The cover-up included the killing of accused assassin Lee Harvey Oswald by Jack Ruby, a Mob-connected strip club owner. Initially, Ruby explained he killed Oswald – in front of a passel of cops – to spare JFK’s widow, Jackie, from having to go through a trial. Please. A couple of years later, Ruby told the Warren Commission he would tell what he knew, but he begged to be moved out of Texas. The commission didn’t take him up on his offer.
As researchers and authors dug into the assassination, much suspicion fell on CIA man Hunt. There is a famous photograph of three so-called tramps who were near the assassination scene and were briefly detained by Dallas police. Some researchers have argued that Hunt was one of the three.
Some people are skeptical that such a huge crime could be kept under wraps for so long. The fact is, it really hasn’t been kept secret. For whatever reason, the mainstream press has, almost universally, simply not pursued the story.
Over time, significant aspects of what really happened have been revealed:
- In 1978, an article by the Spotlight, a weekly publication of the hard-right organization (now defunct) the Liberty Lobby, implicated Hunt in the JFK hit. Hunt sued for defamation. In a civil trial a few years later, the Liberty Lobby was defended by JFK assassination researcher Mark Lane, a Washington, D.C., attorney. Lane won.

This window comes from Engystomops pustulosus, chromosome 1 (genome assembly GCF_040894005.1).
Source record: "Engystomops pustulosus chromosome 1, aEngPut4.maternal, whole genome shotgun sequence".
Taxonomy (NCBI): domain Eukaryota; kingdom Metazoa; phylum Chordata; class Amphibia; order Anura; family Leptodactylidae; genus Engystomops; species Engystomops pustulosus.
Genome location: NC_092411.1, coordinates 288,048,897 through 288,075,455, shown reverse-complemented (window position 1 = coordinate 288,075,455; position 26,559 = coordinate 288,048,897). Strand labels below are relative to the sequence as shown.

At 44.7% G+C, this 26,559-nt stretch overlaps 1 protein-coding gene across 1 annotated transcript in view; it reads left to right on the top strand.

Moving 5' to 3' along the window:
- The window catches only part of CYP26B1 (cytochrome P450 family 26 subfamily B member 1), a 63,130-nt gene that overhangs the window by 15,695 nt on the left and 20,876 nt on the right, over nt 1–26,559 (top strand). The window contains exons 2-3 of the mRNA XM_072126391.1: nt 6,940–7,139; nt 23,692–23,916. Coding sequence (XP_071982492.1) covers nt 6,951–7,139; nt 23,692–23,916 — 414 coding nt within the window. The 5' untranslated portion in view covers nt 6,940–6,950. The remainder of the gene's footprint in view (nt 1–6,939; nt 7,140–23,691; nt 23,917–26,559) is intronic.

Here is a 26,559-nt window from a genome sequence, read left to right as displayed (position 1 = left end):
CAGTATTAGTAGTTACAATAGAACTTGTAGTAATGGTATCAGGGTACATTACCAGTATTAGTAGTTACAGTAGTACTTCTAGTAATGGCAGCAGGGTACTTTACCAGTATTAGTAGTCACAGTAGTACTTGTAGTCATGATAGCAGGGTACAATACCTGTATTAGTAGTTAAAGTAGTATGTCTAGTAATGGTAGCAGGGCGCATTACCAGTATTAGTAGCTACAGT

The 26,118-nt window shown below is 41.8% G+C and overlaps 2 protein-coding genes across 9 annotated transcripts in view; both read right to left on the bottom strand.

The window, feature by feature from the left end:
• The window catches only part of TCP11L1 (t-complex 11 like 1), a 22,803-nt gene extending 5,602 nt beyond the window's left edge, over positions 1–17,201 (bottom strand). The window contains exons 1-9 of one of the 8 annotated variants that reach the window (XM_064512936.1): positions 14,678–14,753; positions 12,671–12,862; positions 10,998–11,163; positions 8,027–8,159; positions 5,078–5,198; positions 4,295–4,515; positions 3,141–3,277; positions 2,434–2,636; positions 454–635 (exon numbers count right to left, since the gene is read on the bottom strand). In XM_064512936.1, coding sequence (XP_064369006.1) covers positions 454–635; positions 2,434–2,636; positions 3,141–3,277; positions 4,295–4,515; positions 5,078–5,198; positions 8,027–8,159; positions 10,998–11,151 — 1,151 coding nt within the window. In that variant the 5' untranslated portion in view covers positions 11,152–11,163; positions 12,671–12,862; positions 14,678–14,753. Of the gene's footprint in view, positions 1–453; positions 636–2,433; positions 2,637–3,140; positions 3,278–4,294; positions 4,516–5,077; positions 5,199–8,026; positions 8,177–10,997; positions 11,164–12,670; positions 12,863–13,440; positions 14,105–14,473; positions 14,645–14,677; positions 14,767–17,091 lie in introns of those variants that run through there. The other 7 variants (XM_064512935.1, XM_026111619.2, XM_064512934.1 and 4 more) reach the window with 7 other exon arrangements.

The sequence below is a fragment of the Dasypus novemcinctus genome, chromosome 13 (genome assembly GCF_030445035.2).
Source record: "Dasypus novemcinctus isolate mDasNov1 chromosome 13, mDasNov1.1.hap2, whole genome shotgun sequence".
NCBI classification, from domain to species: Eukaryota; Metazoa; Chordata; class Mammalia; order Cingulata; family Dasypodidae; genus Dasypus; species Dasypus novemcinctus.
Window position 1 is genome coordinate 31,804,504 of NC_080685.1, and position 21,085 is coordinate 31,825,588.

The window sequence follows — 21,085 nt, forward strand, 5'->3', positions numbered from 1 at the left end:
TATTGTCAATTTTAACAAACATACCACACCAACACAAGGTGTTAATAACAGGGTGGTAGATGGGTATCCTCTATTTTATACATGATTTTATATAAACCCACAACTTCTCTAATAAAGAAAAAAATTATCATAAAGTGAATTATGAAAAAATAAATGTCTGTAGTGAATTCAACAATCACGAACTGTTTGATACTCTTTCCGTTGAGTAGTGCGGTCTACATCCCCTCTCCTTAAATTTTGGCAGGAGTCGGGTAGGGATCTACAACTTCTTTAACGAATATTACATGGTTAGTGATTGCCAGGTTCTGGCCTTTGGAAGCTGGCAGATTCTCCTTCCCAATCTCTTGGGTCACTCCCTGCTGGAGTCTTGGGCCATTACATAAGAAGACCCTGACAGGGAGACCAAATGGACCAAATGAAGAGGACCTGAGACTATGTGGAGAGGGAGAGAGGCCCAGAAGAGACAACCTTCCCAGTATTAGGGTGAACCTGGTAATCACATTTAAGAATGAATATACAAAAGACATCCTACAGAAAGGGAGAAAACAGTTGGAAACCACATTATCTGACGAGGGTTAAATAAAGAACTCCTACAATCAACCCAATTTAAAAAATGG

- In 1979, the House Select Committee on Assassinations, after a lengthy probe which included public hearings, determined that JFK was “likely” killed as the result of a conspiracy.
- In 2007, Rolling Stone reported on the deathbed confession of Hunt, who died in January of that year. In a series of tape recorded talks with his son, St. John Hunt (known as “Saint”), the dying spy named about a half-dozen CIA operatives. He minimized his own involvement, and suggested Lyndon B. Johnson spearheaded the cover-up.
- In 2009, a book revealed that Carlos Marcello, the Mafia kingpin of Texas and Louisiana, declared following the assassination, “Yeah, I had the son of a bitch killed. I’m glad I did. I’m sorry I couldn’t have done it myself!” The admission was contained in FBI files and was contained in a book, “Legacy of Secrecy,” by Lamar Waldron.
Based on the evidence, it is likely that JFK was killed by a coalition of anti-Castro Cubans, the Mob, and elements of the CIA. There are some excellent books which detail the events surrounding the killing, including “Conspiracy” by former BBC correspondent Anthony Summers and “Plausible Denial” by Lane, the attorney who defended the Liberty Lobby.
Out of context, Nixon’s reference in the Watergate tapes to the Bay of Pigs may sound like a non-sequiter. As the evidence shows, there is plenty of context. Nixon may well have feared that the Watergate scandal could have led to the truth about the JFK assassination.
(Check out Hunt’s deathbed confession here.)
Ruben Castaneda was born and raised in Los Angeles. In 1989, he moved to Washington D.C. to work for The Washington Post. He left the newspaper in 2011 and now is working on a book about his life as a reporter.